Kelcey Thornton (right), a senior at the University of Maine, gets help from her friend Georgia Baber as she moves her belongings out of Oak Hall on the University of Maine campus in March 2020.

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Maine’s public university students stuck with their classes to the end this semester at about the same rate as they did a year ago, even as all classes shifted online about halfway through the semester.

Some 98.5 percent of the 27,266 students enrolled in university system programs at the start of the spring 2020 semester stuck with their coursework, according to newly released data from the university system. That’s about the same percentage as the spring 2019 semester, which wasn’t interrupted by the coronavirus pandemic. In addition, fewer courses saw withdrawals this semester than a year ago.

[Our COVID-19 tracker contains the most recent information on Maine cases by county]

In an unprecedented shift in higher education, the University of Maine System’s seven universities and law school, as well as other colleges in the state, moved all classes to remote instruction in mid-March and asked students to leave campus. That directive came even before the coronavirus pandemic officially hit Maine.

The university system allowed more students to choose a pass-fail grading option for classes this semester so they could continue earning credits without hurting grade point averages or their eligibility for financial aid. More than 4,600 undergraduate students across the system chose that option for at least one class.

While the university system is planning for a return to in-person instruction in the fall, the final decision will depend on the state of the pandemic in late summer, university officials have said.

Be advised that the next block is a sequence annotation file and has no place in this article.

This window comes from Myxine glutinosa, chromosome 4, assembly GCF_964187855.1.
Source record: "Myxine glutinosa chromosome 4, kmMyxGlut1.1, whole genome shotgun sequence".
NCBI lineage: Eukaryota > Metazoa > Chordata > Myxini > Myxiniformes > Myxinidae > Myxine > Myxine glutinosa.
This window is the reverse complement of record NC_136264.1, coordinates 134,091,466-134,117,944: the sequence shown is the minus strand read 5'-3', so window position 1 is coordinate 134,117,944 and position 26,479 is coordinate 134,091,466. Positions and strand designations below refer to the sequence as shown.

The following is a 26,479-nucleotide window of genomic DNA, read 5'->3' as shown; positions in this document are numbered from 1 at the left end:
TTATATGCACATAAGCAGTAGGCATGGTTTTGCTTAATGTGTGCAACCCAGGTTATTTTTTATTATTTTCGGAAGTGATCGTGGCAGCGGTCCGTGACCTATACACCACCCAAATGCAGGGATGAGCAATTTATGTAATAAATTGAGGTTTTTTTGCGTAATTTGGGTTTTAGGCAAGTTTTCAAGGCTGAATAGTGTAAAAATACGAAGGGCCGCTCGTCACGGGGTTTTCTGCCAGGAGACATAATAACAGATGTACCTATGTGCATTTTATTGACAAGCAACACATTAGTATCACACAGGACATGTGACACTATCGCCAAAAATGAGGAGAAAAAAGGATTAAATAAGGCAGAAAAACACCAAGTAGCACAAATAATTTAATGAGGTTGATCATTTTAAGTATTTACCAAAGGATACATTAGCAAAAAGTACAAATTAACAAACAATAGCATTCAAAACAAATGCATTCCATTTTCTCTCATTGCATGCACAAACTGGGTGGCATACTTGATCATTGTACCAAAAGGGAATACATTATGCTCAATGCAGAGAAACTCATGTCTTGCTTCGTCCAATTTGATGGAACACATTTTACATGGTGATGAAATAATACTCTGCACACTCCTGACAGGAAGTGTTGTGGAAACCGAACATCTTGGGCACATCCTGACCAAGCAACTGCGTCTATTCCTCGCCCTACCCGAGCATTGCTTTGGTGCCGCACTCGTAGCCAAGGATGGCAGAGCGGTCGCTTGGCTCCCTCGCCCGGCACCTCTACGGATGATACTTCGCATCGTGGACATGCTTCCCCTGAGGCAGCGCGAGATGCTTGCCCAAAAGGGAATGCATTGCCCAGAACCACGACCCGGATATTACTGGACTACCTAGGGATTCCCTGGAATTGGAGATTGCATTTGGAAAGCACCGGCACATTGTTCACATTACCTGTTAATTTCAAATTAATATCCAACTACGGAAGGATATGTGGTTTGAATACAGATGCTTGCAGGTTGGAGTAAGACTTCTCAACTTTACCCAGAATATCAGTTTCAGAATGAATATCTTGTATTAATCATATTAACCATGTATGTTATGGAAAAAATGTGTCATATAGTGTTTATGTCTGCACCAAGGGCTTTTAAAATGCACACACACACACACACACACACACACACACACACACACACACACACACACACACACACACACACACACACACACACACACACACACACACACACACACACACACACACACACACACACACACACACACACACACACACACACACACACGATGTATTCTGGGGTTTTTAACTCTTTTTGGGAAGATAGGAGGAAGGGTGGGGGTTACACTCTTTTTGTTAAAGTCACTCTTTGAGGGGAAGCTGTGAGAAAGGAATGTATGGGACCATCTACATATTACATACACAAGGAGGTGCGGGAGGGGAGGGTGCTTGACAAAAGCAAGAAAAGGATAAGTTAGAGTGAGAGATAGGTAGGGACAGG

When UMaine music students Kelcey Thornton and Georgia Baber had to leave campus in March, they were concerned that the quality of their education would suffer.

Two months later, Thornton, a senior from Readfield, had finished six of the seven music education classes in which she was enrolled for the spring semester while Baber finished all nine. (Many music education classes are not full-credit classes.) But neither was satisfied with the way they finished them.

Baber, a junior from Gorham, said she didn’t learn much from taking music classes remotely.

“It was very difficult, and led to a lot of assignments being made easier to the point where we weren’t learning anything at all. We were just doing work for the sake of staying active in the class,” she said. “My personal semester with remote learning was very stressful, and I’m glad it is over. Not everyone’s learning style is right for online classes, and mine certainly is not one of them.”

Some of Thornton’s and Baber’s classes ended up not meeting by Zoom. For others, they had to take incomplete grades, take the class pass-fail, or just accept the grades they had before the transition to remote learning happened as their final grades.

Thornton, who will return for her final semester in fall, said she hopes classes will happen in person. She studies music education, and only has the fall 2020 semester left to learn what she needs to to be able to teach schoolchildren.

“We learn everything hands-on by participating in activities, playing instruments or singing,” she said. “Some of the classes I’m taking in the fall 100 percent can’t be done online. I don’t really have the option to take a year off with the loan program I have.”

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